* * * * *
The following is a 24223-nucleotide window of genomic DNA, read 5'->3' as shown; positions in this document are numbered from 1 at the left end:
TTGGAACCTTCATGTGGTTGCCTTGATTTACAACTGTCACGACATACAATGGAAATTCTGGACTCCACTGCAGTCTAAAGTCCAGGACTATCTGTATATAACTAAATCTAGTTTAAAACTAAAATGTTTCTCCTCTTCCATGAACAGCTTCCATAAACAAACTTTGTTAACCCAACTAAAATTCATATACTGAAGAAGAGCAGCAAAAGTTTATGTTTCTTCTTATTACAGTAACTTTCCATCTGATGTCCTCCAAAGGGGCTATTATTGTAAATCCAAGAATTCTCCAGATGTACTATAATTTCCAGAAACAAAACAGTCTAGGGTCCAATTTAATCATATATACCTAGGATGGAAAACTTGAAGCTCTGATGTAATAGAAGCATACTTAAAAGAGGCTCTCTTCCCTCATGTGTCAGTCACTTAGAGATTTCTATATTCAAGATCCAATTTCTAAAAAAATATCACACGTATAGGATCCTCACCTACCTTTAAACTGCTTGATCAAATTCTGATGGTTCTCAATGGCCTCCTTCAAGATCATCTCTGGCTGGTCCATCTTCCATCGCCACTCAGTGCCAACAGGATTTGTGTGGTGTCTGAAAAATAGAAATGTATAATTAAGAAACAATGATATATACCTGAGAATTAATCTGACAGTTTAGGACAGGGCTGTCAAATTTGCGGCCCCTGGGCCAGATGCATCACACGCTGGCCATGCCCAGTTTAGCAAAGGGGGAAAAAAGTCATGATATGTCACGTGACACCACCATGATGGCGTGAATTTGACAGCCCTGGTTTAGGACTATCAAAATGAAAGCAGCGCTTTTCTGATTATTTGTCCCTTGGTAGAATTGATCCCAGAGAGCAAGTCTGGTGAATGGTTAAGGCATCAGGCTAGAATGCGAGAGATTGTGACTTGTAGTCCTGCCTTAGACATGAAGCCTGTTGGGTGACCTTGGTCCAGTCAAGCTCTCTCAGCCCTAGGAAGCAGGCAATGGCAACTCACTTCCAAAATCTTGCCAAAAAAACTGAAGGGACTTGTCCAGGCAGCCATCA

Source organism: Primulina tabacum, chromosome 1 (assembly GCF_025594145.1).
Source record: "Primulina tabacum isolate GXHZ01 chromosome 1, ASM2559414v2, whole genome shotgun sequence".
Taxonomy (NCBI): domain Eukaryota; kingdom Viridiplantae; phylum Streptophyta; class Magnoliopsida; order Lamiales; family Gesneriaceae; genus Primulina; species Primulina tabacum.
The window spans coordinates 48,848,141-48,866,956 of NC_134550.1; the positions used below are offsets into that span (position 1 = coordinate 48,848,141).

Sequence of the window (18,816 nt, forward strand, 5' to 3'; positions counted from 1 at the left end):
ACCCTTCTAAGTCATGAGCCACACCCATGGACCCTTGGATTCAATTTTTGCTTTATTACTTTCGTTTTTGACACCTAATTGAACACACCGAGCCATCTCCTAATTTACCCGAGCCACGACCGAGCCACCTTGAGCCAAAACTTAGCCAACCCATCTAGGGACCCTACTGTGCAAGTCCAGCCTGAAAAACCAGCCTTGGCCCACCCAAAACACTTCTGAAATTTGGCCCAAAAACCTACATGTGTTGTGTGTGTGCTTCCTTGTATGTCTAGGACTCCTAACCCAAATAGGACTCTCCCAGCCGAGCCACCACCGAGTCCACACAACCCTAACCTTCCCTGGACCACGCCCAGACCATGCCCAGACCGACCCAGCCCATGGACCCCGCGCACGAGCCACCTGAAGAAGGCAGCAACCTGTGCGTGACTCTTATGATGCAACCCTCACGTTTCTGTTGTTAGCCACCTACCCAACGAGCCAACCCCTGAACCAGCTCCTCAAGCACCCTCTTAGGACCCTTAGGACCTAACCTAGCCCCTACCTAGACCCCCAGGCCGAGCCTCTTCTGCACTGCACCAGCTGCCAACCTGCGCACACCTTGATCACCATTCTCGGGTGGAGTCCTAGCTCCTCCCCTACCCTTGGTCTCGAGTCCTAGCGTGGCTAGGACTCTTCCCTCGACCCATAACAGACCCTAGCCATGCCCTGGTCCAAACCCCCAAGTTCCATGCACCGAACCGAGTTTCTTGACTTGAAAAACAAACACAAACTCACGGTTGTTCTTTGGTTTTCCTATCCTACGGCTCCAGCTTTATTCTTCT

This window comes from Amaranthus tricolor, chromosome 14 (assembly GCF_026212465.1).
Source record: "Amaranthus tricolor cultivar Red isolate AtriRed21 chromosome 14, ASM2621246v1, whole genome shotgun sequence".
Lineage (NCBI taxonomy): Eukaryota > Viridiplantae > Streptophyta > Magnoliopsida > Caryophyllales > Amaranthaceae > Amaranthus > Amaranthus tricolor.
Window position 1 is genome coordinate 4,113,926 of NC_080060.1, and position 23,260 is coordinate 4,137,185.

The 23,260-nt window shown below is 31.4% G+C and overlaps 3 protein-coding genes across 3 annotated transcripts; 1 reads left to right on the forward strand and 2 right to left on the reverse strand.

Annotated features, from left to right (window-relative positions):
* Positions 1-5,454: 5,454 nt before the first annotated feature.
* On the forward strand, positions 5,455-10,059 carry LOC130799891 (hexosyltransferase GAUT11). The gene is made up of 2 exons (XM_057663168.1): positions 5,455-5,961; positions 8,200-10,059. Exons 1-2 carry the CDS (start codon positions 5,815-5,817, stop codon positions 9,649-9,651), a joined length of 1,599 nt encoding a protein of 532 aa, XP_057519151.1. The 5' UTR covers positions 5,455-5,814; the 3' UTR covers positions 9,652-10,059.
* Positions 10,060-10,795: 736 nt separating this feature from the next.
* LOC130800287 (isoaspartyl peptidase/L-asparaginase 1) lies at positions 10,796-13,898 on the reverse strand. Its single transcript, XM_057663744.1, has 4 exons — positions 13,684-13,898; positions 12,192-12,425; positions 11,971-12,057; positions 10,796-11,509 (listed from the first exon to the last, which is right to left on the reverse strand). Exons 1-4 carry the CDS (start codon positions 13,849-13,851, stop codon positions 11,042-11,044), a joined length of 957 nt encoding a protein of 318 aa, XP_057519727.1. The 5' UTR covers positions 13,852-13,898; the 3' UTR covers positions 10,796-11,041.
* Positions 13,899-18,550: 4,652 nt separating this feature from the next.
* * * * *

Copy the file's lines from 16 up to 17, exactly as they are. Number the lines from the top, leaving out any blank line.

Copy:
* On the forward strand, positions 5,455-10,059 carry LOC130799891 (hexosyltransferase GAUT11). The gene is made up of 2 exons (XM_057663168.1): positions 5,455-5,961; positions 8,200-10,059. Exons 1-2 carry the CDS (start codon positions 5,815-5,817, stop codon positions 9,649-9,651), a joined length of 1,599 nt encoding a protein of 532 aa, XP_057519151.1. The 5' UTR covers positions 5,455-5,814; the 3' UTR covers positions 9,652-10,059.
* Positions 10,060-10,795: 736 nt separating this feature from the next.